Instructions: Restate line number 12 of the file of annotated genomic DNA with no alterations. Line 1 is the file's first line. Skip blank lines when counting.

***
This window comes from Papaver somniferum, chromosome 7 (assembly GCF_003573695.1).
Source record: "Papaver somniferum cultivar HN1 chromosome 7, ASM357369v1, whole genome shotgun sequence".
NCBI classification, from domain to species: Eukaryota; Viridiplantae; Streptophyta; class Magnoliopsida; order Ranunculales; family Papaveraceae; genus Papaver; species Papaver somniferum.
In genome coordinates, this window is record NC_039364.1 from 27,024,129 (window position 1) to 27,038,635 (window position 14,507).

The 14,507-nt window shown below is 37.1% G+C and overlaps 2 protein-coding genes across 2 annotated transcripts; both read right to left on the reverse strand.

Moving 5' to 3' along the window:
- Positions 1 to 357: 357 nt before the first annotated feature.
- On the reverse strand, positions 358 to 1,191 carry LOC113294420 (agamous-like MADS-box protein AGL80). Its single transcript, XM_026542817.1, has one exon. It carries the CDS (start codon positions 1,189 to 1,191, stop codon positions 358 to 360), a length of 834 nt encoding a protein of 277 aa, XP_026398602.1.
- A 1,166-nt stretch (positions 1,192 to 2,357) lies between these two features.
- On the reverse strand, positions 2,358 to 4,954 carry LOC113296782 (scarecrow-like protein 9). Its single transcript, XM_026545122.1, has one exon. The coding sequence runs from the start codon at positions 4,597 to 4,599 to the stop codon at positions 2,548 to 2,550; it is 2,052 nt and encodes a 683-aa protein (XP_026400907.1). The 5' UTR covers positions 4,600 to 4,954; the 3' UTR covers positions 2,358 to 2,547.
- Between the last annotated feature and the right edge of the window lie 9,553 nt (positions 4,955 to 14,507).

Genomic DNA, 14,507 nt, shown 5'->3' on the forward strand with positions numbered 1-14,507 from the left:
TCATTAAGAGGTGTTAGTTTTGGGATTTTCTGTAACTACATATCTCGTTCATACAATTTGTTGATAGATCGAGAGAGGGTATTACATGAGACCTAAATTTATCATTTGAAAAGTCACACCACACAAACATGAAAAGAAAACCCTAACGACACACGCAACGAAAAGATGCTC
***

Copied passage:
Genomic DNA, 14,507 nt, shown 5'->3' on the forward strand with positions numbered 1-14,507 from the left: